Rupert Murdoch's legacy will forever be tarnished by the phone-hacking scandal that has engulfed British journalism for a decade.
What began as an investigation of eavesdropping on members of the royal family by "one rogue reporter" came to seismically change the British news media.
The scandal shuttered a major Sunday tabloid newspaper - The News of the World - and led to the arrests of numerous journalists and the conviction of some, including the paper's former editor, Andy Coulson.
The 84-year-old Murdoch is stepping down as chief executive of 21st Century Fox, transferring leadership to his son James in a significant generational torch-passing that was first reported Thursday by CNBC.
Both Rupert and James Murdoch were called upon to testify at a parliamentary committee where they vehemently denied any wrongdoing or involvement in the British newspaper scandal, and said they never tried to hamper the police investigation.
But mud sticks, and Murdoch's reputation, which was already sullied in the eyes of many as owner of two of the nation's often-salacious tabloids, only plummeted further.
James fared even worse.
He was chief executive of News Corp's British newspaper group during the period when phone hacking was rife and was recalled to the hearing to face allegations that he made misleading comments during his first appearance.
In a grueling question-and-answer session, his family business was likened to the mafia and he admitted being aware of a damning email that contained evidence of widespread phone hacking.
James left London for New York soon after, a move many saw as an effort to distance himself from the mess unfolding in Britain.
This makes James' rise to become the new chief executive of 21st Century Fox all the more remarkable.
Suggestions that tabloid journalists were hacking phones by using the device's pre-set pin code to access private voicemails first surfaced in 2005 when messages between Princes William and Harry appeared in the tabloids.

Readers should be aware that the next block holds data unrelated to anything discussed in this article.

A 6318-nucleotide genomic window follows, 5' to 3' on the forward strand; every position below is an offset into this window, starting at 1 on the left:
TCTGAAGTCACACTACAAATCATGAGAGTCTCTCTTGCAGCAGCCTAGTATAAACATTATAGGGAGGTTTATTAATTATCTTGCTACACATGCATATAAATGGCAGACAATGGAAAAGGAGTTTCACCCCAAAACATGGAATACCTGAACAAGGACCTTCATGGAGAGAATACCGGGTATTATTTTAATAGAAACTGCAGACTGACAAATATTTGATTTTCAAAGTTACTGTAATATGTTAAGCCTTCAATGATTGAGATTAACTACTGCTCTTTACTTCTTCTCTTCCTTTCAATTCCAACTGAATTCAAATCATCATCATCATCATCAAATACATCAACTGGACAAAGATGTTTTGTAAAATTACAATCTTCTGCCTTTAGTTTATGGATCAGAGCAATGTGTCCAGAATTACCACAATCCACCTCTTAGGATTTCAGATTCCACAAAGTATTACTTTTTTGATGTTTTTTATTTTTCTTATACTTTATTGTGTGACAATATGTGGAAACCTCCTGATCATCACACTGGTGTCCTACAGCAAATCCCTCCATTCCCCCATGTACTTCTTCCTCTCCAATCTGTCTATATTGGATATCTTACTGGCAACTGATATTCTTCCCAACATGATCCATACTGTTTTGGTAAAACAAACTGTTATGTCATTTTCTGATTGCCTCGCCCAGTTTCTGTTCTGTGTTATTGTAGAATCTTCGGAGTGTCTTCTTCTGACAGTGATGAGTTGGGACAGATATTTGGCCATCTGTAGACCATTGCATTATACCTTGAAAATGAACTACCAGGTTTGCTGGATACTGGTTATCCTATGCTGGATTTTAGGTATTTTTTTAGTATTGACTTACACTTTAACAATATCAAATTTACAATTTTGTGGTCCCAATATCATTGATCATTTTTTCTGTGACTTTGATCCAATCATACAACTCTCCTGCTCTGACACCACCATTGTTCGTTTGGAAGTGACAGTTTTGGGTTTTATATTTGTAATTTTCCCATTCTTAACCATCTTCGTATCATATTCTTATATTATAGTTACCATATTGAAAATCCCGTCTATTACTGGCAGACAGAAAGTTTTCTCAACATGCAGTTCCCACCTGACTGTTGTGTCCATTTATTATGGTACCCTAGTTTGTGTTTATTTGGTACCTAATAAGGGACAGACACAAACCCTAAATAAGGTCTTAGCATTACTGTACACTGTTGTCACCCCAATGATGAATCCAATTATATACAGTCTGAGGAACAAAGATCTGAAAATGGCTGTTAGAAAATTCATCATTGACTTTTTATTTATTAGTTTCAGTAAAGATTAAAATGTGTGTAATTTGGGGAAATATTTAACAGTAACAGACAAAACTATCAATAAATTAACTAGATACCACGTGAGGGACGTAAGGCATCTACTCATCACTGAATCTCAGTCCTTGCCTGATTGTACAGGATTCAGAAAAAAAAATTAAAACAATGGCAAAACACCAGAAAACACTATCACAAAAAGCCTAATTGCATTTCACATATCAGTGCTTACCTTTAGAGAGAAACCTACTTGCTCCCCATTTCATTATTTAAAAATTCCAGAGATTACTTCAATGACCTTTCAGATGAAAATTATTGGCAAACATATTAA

Royal reporter Clive Goodman and private investigator Glenn Mulcaire were charged with intercepting messages and sentenced to several months in prison in 2007.
Coulson denied knowing about his reporter's actions but resigned as News of the World editor.
The paper vowed to investigate but said the "one rogue reporter" had been brought to justice and the episode was behind it.
Yet within a few years the floodgates opened.
It emerged that phone hacking was prolific at the News of the World and had targeted celebrities, politicians and soccer players.
But it was a story that broke in July 2011 that pushed the British public's revulsion over the edge.
The phone of 13-year-old Milly Dowler, who was abducted and killed in 2002, had also been hacked.
News of the World reporters had listened to the teenager's voicemail before her body was discovered, deleting messages to make way for new ones, giving her parents false hope that she was hearing them and might still be alive.
It later emerged that the voicemails of fallen Iraq and Afghanistan soldiers had also been intercepted as well as those of Scotland Yard investigators who were looking into the News of the World case -- the implication being that they themselves became a target for trying to take on the media empire.
Murdoch described the allegations as "deplorable and unacceptable" while still distancing himself personally, and defending Rebekah Brooks, who was Coulson's predecessor as News of the World editor, later becoming News International chief executive.
But it was too much for the newspaper to handle. As advertisers and readers turned their backs, it closed in July 2011.
Coulson, who had become Prime Minister David Cameron's chief press officer, was arrested, followed soon after by Brooks, often described as the daughter Murdoch never had.
The commissioner and deputy commissioner of Scotland Yard resigned for failing to adequately investigate fully when the case initially surfaced.
Coulson and Brooks stood trial but only Coulson was convicted. He was sentenced to 18 months in prison, and Brooks, who had quit as News International chief executive, took time out from the limelight -- until recently.
In April, News Corp. confirmed that it was in talks with Brooks about starting a new digital business.
Her future within the 21st Century Fox media empire seems certain to continue, even if the phone hacking scandal has still not been put to rest.
Just this week, the News of the World's deputy editor from 2003 to 2007, Neil Wallis, went on trial for conspiring to hack phones.
Prosecutor Julian Christopher told the jury it was "inconceivable" that he did not know what was going on, so more heads could still be set to roll.